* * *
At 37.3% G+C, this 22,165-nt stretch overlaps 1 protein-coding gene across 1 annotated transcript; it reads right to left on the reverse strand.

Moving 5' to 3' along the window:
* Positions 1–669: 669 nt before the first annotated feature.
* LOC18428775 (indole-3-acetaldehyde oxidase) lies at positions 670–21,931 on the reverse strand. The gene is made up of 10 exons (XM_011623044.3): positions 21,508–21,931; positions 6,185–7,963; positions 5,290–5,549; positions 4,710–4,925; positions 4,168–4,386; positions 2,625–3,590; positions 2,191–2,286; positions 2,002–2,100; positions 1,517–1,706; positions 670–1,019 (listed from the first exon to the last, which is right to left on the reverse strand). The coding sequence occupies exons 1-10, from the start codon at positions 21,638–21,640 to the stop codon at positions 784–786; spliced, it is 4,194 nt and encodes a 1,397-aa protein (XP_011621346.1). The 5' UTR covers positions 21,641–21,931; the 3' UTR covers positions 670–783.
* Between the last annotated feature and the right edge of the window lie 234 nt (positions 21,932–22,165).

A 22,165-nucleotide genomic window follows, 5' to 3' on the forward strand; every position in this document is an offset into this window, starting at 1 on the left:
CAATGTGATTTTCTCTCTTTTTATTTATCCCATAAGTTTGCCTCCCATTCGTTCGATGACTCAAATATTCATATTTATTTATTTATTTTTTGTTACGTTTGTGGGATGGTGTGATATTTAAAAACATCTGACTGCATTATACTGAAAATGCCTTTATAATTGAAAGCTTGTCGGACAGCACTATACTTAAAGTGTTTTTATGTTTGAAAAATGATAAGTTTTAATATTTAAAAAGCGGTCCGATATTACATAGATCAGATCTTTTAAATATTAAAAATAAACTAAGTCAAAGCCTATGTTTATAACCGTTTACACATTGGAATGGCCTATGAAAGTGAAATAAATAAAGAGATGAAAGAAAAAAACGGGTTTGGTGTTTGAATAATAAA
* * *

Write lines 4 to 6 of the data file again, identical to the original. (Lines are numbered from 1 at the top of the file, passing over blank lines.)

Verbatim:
* LOC18428775 (indole-3-acetaldehyde oxidase) lies at positions 670–21,931 on the reverse strand. The gene is made up of 10 exons (XM_011623044.3): positions 21,508–21,931; positions 6,185–7,963; positions 5,290–5,549; positions 4,710–4,925; positions 4,168–4,386; positions 2,625–3,590; positions 2,191–2,286; positions 2,002–2,100; positions 1,517–1,706; positions 670–1,019 (listed from the first exon to the last, which is right to left on the reverse strand). The coding sequence occupies exons 1-10, from the start codon at positions 21,638–21,640 to the stop codon at positions 784–786; spliced, it is 4,194 nt and encodes a 1,397-aa protein (XP_011621346.1). The 5' UTR covers positions 21,641–21,931; the 3' UTR covers positions 670–783.
* Between the last annotated feature and the right edge of the window lie 234 nt (positions 21,932–22,165).

A 22,165-nucleotide genomic window follows, 5' to 3' on the forward strand; every position in this document is an offset into this window, starting at 1 on the left: